Parliamentarians examine the pensions strategy behind the UK market sell-off

MPs will scrutinize the Pensions Regulator for its role in overseeing thousands of pension plans that were on the brink of default this week following unprecedented market turmoil.

The Labor and Pensions Committee said on Sunday it intends to write to The Pensions Regulator, which oversees about 5,200 company defined-benefit plans that provide a secure income for around 10 million members.

Thousands of pension plans that had used derivative contracts to mitigate the impact of bond price movements on their liabilities faced emergency calls this week as gilt prices fell in an unprecedented selloff prompted by Chancellor Kwasi Kwarteng’s “mini” budget was triggered.

The Bank of England stepped in and took immediate action to stabilize financial markets with a £65 billion bond-buying programme.

“I can confirm that the Committee will be writing to TPR this week on issues raised by the Bank of England’s intervention,” said a Labor and Pensions Committee spokesman.

The development comes as liability-hedging strategies, which have been at the heart of this week’s turmoil, have come under increasing criticism.

Over the past two decades, pension funds have been encouraged by regulators to adopt liability-driven investment (LDI) strategies to help match their liabilities with their assets, often using derivatives.

These strategies require cash collateral to be deposited with an LDI manager; More cash may need to be added in response to market movements.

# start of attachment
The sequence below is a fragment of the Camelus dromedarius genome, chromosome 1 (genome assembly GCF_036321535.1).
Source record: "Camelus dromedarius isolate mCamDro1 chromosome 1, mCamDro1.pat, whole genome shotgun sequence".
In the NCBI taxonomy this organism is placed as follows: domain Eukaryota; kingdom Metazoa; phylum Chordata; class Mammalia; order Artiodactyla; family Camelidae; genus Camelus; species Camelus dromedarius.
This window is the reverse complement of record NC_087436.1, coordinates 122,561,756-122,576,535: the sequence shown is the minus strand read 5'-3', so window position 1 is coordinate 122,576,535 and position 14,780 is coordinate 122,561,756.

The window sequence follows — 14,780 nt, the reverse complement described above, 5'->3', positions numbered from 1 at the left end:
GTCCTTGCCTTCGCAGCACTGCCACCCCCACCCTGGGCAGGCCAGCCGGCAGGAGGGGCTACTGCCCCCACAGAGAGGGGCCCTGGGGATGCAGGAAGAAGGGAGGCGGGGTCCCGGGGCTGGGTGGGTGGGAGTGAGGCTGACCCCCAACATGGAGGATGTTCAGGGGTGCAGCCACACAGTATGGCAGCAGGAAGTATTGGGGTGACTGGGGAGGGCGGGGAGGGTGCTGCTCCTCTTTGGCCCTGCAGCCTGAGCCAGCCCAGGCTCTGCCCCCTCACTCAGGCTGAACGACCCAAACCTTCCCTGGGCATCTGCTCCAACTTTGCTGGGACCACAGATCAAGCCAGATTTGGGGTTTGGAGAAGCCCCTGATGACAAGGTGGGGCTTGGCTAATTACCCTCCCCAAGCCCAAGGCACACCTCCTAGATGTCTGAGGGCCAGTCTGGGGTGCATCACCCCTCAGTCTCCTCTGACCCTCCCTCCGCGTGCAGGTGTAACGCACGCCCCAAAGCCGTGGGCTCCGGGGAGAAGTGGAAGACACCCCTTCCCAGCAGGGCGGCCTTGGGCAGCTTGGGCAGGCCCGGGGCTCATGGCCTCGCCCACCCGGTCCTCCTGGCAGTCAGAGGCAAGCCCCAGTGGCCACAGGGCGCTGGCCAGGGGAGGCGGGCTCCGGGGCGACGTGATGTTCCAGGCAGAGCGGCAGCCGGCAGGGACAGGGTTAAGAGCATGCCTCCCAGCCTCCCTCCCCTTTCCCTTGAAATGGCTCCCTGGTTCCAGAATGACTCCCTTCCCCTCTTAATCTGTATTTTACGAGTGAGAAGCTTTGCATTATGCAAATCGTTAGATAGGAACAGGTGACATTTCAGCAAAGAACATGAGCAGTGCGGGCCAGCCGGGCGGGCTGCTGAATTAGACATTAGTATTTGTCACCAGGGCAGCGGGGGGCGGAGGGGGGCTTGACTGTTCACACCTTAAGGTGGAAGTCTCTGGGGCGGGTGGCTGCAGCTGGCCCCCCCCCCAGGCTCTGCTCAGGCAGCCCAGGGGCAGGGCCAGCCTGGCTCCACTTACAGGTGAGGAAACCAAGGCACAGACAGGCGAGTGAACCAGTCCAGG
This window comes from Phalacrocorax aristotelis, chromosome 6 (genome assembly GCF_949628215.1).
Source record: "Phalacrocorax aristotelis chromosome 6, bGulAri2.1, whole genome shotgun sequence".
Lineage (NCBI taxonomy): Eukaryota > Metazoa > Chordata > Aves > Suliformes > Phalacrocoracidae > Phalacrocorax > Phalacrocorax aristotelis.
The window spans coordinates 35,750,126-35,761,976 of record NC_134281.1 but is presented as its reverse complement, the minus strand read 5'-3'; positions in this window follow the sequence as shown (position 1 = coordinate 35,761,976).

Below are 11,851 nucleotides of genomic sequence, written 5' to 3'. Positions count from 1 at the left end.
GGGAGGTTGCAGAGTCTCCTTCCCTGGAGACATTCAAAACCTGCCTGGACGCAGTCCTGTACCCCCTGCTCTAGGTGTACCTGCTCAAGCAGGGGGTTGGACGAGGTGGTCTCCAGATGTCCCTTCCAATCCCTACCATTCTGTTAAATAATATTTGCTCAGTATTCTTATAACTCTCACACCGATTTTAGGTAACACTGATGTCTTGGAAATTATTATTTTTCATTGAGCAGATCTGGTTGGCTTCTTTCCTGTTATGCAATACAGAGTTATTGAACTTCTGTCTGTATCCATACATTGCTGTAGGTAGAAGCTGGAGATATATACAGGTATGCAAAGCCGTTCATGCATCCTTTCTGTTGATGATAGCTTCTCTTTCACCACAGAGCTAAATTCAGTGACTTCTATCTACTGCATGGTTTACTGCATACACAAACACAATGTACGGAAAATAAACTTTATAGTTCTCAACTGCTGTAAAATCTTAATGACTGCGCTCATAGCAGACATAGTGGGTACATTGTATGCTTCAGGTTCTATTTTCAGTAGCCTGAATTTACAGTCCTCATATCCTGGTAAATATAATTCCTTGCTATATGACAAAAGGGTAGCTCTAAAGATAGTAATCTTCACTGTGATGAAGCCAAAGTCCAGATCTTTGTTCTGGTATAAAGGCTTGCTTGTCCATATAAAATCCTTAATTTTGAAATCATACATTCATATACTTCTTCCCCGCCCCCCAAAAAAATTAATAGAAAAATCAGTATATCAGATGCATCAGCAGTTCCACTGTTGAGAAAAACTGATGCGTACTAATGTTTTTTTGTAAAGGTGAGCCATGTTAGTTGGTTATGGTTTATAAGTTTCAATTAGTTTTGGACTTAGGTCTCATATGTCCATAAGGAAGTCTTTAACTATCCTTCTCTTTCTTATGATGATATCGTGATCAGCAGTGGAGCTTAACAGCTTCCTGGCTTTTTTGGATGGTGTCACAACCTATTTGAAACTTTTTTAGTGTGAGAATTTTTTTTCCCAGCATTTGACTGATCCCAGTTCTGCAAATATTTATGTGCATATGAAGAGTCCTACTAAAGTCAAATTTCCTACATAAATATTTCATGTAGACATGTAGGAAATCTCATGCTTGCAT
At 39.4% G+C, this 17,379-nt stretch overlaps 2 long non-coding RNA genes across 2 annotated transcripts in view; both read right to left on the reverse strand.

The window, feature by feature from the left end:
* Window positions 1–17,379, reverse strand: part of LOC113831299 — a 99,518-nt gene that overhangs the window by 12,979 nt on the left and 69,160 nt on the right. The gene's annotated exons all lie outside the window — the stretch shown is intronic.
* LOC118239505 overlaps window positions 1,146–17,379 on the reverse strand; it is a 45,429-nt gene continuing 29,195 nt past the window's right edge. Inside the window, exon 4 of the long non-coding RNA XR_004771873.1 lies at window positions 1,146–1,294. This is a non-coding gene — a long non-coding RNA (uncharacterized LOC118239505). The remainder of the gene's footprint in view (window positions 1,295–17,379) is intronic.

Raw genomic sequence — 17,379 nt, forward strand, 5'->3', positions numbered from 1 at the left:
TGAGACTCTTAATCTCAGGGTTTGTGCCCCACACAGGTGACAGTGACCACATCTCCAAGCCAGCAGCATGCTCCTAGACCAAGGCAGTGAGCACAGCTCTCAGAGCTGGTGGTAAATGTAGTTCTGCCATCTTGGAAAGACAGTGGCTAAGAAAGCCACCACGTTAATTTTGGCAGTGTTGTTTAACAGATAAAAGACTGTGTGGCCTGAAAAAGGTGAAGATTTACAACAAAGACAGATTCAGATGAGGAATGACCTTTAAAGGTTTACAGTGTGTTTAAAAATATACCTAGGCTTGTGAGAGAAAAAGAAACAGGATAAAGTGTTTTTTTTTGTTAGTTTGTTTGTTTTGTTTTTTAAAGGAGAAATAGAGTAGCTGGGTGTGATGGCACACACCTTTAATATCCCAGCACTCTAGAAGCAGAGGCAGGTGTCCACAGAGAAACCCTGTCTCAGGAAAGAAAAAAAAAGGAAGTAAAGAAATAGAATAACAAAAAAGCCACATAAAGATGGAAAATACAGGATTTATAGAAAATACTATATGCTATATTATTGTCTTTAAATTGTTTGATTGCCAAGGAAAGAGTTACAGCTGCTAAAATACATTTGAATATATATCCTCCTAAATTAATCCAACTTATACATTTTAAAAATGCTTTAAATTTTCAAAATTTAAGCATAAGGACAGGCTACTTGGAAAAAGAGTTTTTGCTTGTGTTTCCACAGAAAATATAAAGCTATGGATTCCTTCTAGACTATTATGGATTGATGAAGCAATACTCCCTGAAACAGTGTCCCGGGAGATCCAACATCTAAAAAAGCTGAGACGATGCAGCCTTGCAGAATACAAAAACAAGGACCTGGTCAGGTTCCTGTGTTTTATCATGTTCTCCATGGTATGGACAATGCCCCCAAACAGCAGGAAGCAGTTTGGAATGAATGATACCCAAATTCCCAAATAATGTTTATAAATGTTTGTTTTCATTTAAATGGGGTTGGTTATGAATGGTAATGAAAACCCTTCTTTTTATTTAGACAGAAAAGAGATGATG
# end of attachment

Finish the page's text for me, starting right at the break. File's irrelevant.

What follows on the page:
The sharp drop in 30-year Treasury bond prices this week has left pension funds using LDI strategies facing unprecedented margin calls, or calls for more cash. Systems that could not meet these demands risked defaulting or closing their hedging positions.

At the end of this week, a week after the financial report, pension schemes using LDI were still selling stocks and bonds and trying to get bailouts from their corporate backers to raise money to meet those margin calls.

“The sector is not doing well at the moment and it is difficult to get system-level information from LDI managers on what has been done and when,” said David Fogarty of Dalriada, a trust firm that manages pension funds.

Lord Simon Wolfson, head of UK retailer Next, revealed earlier this week that he had warned the BoE in 2017 that LDI’s hedging strategy was a “time bomb”. Parliamentarians examine the pensions strategy behind the UK market sell-off

Adam Bradshaw

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